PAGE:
Mozambique's Frelimo selects Guebuza loyalist as presidential candidate
* Defence minister Filipe Nyusi to run in Oct 15 election
* President Guebuza seen seeking to retain influence
* Frelimo faces opposition and security challenges
* New president should preside over resource-led boom
By Manuel Mucari
MAPUTO, March 2 (Reuters) - Mozambique's ruling Frelimo party early on Sunday picked Defence Minister Filipe Nyusi, a close ally of current two-term President Armando Guebuza, to be its candidate for an election in October that will choose the country's next leader.
Frelimo's Central Committee voted by a two-thirds margin for Nyusi, 56, after an internal debate in which Guebuza loyalists beat off a challenge from a rival group backing former Prime Minister Luisa Diogo to be the candidate.
Whoever wins the Oct. 15 vote is expected to help bring to fruition major coal and offshore natural gas investment projects that have the potential to bring billions of dollars to a nation that was in ruins two decades ago after a long civil war.
Buoyed by accelerating foreign investment, Mozambique's economy is forecast to grow by up to 8.3 percent this year from 7 percent in 2013, according to the IMF, which calls it "one of the most dynamic economies in Sub-Saharan Africa".
Guebuza, now 71, has served two terms as Mozambique's president and under the constitution cannot stand again.
But he holds the presidency of Frelimo, a former liberation movement which has ruled since Mozambique's independence from Portugal in 1975, and if Nyusi wins in October, Guebuza's strong influence over the affairs of government will be assured.
"Guebuza will retain a lot of power initially," Joseph Hanlon, a senior lecturer at Britain's Open University and an expert on Mozambique, told Reuters. He said that out of three candidates pre-selected by Frelimo's pro-Guebuza political commission, Nyusi was most closely dependent on the president.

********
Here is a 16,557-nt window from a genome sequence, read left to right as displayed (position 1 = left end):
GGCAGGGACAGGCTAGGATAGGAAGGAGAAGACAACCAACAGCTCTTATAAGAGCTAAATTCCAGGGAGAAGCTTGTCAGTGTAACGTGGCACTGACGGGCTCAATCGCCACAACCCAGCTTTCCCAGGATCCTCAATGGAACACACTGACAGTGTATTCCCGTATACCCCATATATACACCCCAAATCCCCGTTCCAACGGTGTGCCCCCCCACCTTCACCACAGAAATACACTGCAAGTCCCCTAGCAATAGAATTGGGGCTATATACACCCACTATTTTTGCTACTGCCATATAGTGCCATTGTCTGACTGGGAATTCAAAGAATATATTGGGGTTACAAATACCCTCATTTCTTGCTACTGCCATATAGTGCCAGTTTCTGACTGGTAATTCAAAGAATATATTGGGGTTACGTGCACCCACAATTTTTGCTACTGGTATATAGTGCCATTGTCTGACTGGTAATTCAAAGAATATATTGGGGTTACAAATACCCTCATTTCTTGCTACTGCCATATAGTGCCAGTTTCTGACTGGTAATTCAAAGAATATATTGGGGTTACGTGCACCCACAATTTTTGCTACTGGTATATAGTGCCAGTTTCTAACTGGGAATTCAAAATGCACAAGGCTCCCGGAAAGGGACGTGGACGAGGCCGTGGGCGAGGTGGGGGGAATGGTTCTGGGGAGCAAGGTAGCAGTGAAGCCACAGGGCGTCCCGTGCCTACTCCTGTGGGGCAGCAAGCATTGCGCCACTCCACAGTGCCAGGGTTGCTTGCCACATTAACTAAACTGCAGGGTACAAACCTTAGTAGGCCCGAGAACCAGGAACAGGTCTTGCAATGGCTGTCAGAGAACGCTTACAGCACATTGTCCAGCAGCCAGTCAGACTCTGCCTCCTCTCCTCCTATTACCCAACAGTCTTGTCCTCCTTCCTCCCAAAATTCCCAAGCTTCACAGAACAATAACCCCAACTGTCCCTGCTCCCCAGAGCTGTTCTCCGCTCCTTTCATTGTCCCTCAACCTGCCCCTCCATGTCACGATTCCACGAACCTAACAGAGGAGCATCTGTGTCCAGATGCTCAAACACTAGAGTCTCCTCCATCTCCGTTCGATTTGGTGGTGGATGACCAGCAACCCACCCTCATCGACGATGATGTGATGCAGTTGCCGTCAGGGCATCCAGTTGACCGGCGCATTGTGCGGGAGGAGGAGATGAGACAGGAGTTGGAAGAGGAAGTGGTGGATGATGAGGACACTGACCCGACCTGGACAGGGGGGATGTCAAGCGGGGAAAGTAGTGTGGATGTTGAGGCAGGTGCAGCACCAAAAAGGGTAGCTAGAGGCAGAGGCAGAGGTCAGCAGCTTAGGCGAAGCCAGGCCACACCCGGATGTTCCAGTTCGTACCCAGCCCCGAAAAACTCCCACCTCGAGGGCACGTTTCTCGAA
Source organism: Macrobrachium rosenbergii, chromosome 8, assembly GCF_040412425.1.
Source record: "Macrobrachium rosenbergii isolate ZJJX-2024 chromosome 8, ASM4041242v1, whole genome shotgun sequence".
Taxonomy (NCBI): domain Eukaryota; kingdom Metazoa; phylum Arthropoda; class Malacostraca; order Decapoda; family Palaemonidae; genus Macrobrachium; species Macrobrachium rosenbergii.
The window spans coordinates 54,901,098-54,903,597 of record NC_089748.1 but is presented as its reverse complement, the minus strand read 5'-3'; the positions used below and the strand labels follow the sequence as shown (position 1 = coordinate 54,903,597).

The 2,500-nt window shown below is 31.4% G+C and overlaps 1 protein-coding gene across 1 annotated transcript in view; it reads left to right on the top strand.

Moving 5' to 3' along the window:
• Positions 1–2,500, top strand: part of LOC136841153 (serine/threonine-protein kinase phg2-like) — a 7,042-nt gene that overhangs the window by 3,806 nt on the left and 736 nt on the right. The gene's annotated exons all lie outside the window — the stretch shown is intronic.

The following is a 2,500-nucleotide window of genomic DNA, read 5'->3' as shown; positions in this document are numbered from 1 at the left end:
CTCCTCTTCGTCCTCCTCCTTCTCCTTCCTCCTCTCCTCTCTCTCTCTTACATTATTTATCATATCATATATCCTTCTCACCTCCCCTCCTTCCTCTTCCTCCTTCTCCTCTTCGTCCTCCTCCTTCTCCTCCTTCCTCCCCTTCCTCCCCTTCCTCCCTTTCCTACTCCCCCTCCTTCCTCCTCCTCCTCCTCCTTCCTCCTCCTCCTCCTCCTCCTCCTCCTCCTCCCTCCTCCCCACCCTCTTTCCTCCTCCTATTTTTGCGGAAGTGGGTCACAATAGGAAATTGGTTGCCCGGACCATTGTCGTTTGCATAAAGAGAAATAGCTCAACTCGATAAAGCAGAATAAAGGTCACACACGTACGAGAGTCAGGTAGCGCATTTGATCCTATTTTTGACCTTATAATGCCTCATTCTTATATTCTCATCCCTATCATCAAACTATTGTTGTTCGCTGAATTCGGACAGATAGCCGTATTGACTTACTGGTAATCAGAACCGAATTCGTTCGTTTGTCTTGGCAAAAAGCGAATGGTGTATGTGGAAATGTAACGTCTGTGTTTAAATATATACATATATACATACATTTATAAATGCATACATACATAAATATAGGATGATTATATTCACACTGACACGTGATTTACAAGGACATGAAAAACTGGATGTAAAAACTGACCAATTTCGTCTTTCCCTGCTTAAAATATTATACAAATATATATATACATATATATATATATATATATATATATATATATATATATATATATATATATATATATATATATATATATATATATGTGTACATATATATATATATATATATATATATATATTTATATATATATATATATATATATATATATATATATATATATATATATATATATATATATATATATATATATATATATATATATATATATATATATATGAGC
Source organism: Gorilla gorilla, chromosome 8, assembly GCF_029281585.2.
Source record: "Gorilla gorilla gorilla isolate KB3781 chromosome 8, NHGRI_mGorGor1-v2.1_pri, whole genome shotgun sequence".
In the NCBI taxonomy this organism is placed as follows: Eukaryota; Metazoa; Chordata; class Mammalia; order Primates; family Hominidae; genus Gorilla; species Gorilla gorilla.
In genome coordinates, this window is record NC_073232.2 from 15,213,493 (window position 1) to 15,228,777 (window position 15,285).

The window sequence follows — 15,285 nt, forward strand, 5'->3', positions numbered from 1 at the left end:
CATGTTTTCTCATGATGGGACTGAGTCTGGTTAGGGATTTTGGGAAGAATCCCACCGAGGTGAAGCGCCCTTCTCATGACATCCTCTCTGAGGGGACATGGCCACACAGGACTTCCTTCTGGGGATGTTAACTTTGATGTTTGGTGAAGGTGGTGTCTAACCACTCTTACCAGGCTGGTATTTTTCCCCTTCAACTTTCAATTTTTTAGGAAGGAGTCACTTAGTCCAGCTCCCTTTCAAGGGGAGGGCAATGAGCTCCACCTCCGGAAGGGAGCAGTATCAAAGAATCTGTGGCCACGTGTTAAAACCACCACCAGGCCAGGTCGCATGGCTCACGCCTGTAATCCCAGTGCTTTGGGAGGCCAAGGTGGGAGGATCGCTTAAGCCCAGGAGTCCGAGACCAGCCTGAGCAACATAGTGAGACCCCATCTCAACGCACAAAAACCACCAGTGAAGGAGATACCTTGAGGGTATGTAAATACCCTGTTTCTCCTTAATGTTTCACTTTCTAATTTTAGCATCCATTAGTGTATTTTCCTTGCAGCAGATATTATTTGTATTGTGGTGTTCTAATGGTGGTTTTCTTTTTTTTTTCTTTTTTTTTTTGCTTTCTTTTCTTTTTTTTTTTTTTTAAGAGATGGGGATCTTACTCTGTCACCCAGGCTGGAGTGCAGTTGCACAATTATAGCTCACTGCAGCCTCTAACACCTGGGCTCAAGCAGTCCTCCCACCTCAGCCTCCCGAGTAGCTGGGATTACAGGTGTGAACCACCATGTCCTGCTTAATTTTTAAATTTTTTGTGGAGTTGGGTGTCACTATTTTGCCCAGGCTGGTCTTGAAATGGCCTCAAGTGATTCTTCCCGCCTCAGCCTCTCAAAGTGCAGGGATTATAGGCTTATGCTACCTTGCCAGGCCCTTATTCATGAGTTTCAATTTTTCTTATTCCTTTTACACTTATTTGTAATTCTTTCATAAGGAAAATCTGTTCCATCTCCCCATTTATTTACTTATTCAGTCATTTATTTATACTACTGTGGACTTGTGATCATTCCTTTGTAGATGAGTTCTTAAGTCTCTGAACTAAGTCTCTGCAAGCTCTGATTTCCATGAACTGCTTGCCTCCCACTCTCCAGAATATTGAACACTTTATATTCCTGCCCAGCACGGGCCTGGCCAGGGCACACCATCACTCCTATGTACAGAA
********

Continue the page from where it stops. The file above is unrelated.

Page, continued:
A northerner whose family was involved in the independence struggle, Nyusi graduated as an engineer from a military academy in then-Czechoslovakia in 1990, just before the break-up of the Soviet bloc.
He served as a senior administrator in Mozambique's state railways before later becoming defence minister.
Frelimo has dominated Mozambique politics since the introduction of multiparty politics and a market economy in 1990, repeatedly defeating the main opposition party Renamo, its old foe from the 1975-92 civil war, in one-sided elections.
Over the last year, the ruling party has faced a renewed armed insurgency from Renamo, whose leader Afonso Dhlakama accuses Guebuza of monopolising economic and political power.
Since April last year and up to early this year, Renamo partisans carried out raids on police and military posts in parts of central and southern Mozambique and ambushed vehicles on the country's main north-south highway, killing several dozen people, disrupting traffic and causing cancellations in the country's tourism industry.
These security worries and a spate of criminal kidnappings of wealthy individuals have cast some uncertainty on otherwise bright prospects for a resource-led boom involving investors like Brazil's Vale, London-listed Rio Tinto, Italy's Eni and U.S. oil firm Anadarko.
Frelimo is also challenged by a newer opposition party, the Mozambique Democratic Movement (MDM), which includes Renamo dissidents and scored gains in Nov. 20 municipal elections, winning control of several major cities outside Maputo.
Earlier this year, apparently pressured by the raids and MDM's showing in the municipal polls, Frelimo agreed to Renamo demands to expand the electoral commission, whose composition critics said favoured the ruling party.
After boycotting the November local vote, Renamo is expected to contest the October elections, as will MDM.
Guebuza and his government also face growing criticism from international donors for not doing enough to stamp out corruption and over priorities in its anti-poverty strategy and questions of financial transparency.
An anti-Guebuza camp in the Frelimo Central Committee is led by former President Joaquim Chissano who made peace with Renamo in 1992. Chissano's group backed former premier and ex-finance minister Diogo as the party's presidential choice.
Graca Machel, who was married to Mozambique's late independence president Samora Machel and is also the recent widow of South Africa's anti-apartheid hero, Nelson Mandela, is a member of the Chissano faction and supported Diogo for the presidential candidacy.
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